Babylon. Review. (Mild Spoilers)

If this author had to pick a favourite working filmmaker as of writing this Damien Chazelle would be his answer. The director’s first three films are among this watcher’s favourites in recent memory. He has this fan’s support in terms of checking out new projects for the length of his career. For that reason alone Babylon was among this writer’s most anticipated media of 2022 without a single frame of footage on name recognition alone. Then the marketing was decidedly underwhelming. The final product honestly looked like not a lot more than a half-baked Wolf of Wall Street clone that just happened to be set in the fertile ground/ prime Oscar bait era of classic Hollywood. Then the film opened in the US to wildly divisive reviews and was, to put it mildly, a huge flop. this reignited this viewer’s interest to such an extent that he honestly could not wait to see what an earth this thing had in store and where exactly he would fall on it. Taking his seat in one of his favourite cinema screens available to him excited to see what an earth Chazelle had to offer.
To preface the central point this writer is about to make he needs to make something abundantly clear. There are far more extreme movies on the fringes of the indie and critic scenes one is not going to get a mainstream audience in front of Brandon Cronenberg’s Possessor or Julia Ducournaus Titane anytime soon. That said in terms of Hollywood-level productions Babylon is without question the most insanely wild swing from a major studio and director in quite some time. This thing makes the aforementioned Wolf of Wall Street look like Paddington. A film that opens in one of its tamer moments with a live elephant unleashing explosive diarrhoea on one of its protagonists and simultaneously goes both down and uphill from there. The entire thing feels wildly excessive and assembled by a 14-year-old edge lord for a lot of its running time. Not to mention an extended third-act sequence featuring a just returned from extended hiatus former Hollywood star engaging in one of the most “I can’t quite believe this section found its way into a major movie” set pieces one will ever see. Not to mention a conceptually insane final montage. This simultaneously should get Chazelle laughed out of the building yet to a large swath of the audience will be inherently defensible. It’s also worth noting that since the film hit digital HD and this particular sequence has been clipped out as the kind of thing designed from the ground up to go viral on social media. Yet it is missing the critical bit of context that makes it such a wild choice. Yet within this smorgasbord of unabashed depravity Chazelle’s core strengths as a filmmaker shine through. The man seems incapable of making anything look and sound less than absolutely immaculate. This thing had a reported budget of $80 million but honestly looks like it cost far more. He also continues the ability to get remarkably strong performances, amazing scores (from a returning Justin Hurwitz) and brilliant moments out of pretty much everyone he works with. Not to mention that underneath the wild insanity, there is a hugely engaging emotional honesty in knowing and showcasing the type of filmmaking and wild parties depicted here absolutely would have existed even have any sort of convention for good taste and modern standards may want to rewrite them out of history. For as one-dimensional as this might sound to some it is honestly never boring even when huge chunks of it do not work in the slightest. yet these are offset by some incredible moments and sequences that balance out pretty evenly in both categories. The entire thing is an insanely wild hugely hedonistic mass that will most definitely have passionate defenders on both sides of the masterpiece/ trash debate for years.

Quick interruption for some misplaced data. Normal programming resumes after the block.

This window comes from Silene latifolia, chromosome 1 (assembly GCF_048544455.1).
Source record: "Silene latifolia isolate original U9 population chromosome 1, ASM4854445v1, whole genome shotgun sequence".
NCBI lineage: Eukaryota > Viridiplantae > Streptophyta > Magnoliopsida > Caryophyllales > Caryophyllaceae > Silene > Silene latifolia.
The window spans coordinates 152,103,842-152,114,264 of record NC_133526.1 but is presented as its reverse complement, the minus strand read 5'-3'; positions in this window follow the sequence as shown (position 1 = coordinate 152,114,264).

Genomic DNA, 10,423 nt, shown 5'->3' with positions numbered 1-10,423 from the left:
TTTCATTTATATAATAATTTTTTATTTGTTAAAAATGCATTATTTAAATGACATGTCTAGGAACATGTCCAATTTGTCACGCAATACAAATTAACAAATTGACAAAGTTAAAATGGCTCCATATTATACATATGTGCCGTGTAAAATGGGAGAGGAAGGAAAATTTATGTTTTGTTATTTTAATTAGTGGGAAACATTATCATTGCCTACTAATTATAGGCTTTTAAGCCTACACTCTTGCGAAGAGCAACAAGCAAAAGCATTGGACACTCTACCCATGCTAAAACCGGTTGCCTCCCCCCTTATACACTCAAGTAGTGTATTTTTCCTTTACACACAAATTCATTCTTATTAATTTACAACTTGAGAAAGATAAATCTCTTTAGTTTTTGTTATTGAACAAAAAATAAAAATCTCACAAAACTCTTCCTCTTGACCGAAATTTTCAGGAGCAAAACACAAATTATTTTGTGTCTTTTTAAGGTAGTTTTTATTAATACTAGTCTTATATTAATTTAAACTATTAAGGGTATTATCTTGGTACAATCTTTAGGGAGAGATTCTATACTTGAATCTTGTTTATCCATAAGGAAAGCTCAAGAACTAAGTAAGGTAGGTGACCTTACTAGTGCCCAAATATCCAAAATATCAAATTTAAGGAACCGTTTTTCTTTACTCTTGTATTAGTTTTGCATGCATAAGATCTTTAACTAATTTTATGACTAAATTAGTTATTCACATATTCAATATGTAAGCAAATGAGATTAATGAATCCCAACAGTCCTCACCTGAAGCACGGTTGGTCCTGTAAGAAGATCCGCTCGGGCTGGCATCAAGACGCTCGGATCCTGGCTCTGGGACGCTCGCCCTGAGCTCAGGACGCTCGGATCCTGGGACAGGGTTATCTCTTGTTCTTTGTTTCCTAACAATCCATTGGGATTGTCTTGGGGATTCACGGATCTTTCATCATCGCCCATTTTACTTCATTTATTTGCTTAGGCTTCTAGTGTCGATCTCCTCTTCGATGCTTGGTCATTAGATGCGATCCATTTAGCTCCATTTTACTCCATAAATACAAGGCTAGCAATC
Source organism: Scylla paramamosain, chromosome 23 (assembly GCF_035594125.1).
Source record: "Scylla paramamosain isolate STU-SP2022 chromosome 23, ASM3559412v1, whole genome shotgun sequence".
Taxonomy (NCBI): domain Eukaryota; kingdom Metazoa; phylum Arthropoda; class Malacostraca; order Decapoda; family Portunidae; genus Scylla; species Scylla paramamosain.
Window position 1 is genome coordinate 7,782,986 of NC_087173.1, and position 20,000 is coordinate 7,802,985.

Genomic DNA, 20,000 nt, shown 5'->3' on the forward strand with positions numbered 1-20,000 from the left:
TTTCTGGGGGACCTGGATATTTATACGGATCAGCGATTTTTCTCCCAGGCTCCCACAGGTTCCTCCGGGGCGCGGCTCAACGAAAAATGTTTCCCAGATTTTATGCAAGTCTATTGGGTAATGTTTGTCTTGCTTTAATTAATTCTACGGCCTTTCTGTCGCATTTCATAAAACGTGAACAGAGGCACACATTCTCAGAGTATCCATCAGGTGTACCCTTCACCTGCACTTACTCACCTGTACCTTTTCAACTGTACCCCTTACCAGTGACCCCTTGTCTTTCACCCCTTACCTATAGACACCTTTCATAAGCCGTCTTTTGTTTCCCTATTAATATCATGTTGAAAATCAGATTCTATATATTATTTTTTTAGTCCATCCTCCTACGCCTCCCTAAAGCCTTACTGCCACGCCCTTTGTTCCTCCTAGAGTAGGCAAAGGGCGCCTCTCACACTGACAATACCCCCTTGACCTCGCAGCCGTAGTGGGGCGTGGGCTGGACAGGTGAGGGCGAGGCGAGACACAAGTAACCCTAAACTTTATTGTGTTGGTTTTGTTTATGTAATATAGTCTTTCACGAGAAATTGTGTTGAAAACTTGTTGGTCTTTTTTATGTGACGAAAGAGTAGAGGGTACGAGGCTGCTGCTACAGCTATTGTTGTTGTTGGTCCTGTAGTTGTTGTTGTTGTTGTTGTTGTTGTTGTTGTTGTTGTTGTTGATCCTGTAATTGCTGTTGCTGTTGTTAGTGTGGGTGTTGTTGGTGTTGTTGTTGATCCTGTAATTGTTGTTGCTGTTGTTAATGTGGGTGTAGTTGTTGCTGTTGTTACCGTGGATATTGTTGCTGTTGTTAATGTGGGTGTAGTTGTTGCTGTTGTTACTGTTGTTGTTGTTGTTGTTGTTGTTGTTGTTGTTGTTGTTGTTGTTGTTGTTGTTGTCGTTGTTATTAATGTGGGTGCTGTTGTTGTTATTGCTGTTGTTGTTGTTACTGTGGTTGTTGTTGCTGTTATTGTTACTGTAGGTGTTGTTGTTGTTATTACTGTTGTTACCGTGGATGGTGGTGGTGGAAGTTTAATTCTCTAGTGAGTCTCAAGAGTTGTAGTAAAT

Babylon is the kind of major studio folly that will be remembered and discussed for decades to come. Yet within the mountain of cocaine, wild partying and a pile of vomit is a superbly executed golden age of Hollywood awards play that Chazelle can very easily knock out of the park. Certain viewers will champion the film on this merit. Others won’t be able to get past its sheer excess. Yet particularly after this viewer left the cinema on the back of a montage that is effectively ( insert spoiler here) he was honestly amazed that something that swung for the fences that hard was allowed to exist in its final form. Love it or hate it is absolutely a film Damien Chazelle Would make if he was unshackled from all sense of taste and decency. Whether viewers buy into this it’s very much down to individual viewpoints. That said it’s hard not on some level to admire the audacity of this thing’s existence.


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